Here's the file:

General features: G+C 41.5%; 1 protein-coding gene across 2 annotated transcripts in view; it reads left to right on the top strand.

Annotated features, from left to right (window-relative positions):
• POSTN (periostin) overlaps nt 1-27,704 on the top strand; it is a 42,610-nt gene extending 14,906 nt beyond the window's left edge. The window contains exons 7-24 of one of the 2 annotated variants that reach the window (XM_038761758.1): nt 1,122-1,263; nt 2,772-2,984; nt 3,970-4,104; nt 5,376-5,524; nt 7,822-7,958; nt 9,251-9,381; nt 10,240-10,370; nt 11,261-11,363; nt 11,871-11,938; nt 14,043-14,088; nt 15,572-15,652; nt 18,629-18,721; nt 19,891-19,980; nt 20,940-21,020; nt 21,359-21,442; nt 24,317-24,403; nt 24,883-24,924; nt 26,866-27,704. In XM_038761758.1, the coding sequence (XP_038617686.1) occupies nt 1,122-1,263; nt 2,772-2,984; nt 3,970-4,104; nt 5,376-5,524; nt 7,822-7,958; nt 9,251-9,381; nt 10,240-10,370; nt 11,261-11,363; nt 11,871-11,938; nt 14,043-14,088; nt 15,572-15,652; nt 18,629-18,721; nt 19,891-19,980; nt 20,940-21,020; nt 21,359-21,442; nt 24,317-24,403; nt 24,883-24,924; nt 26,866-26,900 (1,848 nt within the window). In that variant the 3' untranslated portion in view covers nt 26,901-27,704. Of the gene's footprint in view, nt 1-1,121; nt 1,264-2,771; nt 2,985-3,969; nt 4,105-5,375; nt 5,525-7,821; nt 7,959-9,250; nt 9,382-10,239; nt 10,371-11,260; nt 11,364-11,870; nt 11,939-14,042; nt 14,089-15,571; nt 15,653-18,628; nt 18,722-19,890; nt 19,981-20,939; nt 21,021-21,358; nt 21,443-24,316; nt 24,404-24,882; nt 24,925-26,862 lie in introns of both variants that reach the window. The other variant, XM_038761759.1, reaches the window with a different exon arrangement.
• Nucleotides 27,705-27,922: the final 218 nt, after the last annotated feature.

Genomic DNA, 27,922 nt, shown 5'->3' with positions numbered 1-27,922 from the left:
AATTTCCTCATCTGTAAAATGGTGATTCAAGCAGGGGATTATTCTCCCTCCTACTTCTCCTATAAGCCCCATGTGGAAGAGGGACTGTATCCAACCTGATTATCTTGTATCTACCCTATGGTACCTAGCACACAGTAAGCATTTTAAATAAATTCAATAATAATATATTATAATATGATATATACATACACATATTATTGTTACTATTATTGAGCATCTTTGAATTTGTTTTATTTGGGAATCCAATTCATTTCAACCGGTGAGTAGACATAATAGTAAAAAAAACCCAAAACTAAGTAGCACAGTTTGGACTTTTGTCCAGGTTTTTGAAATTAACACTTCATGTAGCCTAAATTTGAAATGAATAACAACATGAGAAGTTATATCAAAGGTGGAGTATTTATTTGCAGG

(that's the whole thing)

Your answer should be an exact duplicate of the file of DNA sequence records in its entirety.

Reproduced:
General features: G+C 41.5%; 1 protein-coding gene across 2 annotated transcripts in view; it reads left to right on the top strand.

Annotated features, from left to right (window-relative positions):
• POSTN (periostin) overlaps nt 1-27,704 on the top strand; it is a 42,610-nt gene extending 14,906 nt beyond the window's left edge. The window contains exons 7-24 of one of the 2 annotated variants that reach the window (XM_038761758.1): nt 1,122-1,263; nt 2,772-2,984; nt 3,970-4,104; nt 5,376-5,524; nt 7,822-7,958; nt 9,251-9,381; nt 10,240-10,370; nt 11,261-11,363; nt 11,871-11,938; nt 14,043-14,088; nt 15,572-15,652; nt 18,629-18,721; nt 19,891-19,980; nt 20,940-21,020; nt 21,359-21,442; nt 24,317-24,403; nt 24,883-24,924; nt 26,866-27,704. In XM_038761758.1, the coding sequence (XP_038617686.1) occupies nt 1,122-1,263; nt 2,772-2,984; nt 3,970-4,104; nt 5,376-5,524; nt 7,822-7,958; nt 9,251-9,381; nt 10,240-10,370; nt 11,261-11,363; nt 11,871-11,938; nt 14,043-14,088; nt 15,572-15,652; nt 18,629-18,721; nt 19,891-19,980; nt 20,940-21,020; nt 21,359-21,442; nt 24,317-24,403; nt 24,883-24,924; nt 26,866-26,900 (1,848 nt within the window). In that variant the 3' untranslated portion in view covers nt 26,901-27,704. Of the gene's footprint in view, nt 1-1,121; nt 1,264-2,771; nt 2,985-3,969; nt 4,105-5,375; nt 5,525-7,821; nt 7,959-9,250; nt 9,382-10,239; nt 10,371-11,260; nt 11,364-11,870; nt 11,939-14,042; nt 14,089-15,571; nt 15,653-18,628; nt 18,722-19,890; nt 19,981-20,939; nt 21,021-21,358; nt 21,443-24,316; nt 24,404-24,882; nt 24,925-26,862 lie in introns of both variants that reach the window. The other variant, XM_038761759.1, reaches the window with a different exon arrangement.
• Nucleotides 27,705-27,922: the final 218 nt, after the last annotated feature.

Genomic DNA, 27,922 nt, shown 5'->3' with positions numbered 1-27,922 from the left:
AATTTCCTCATCTGTAAAATGGTGATTCAAGCAGGGGATTATTCTCCCTCCTACTTCTCCTATAAGCCCCATGTGGAAGAGGGACTGTATCCAACCTGATTATCTTGTATCTACCCTATGGTACCTAGCACACAGTAAGCATTTTAAATAAATTCAATAATAATATATTATAATATGATATATACATACACATATTATTGTTACTATTATTGAGCATCTTTGAATTTGTTTTATTTGGGAATCCAATTCATTTCAACCGGTGAGTAGACATAATAGTAAAAAAAACCCAAAACTAAGTAGCACAGTTTGGACTTTTGTCCAGGTTTTTGAAATTAACACTTCATGTAGCCTAAATTTGAAATGAATAACAACATGAGAAGTTATATCAAAGGTGGAGTATTTATTTGCAGG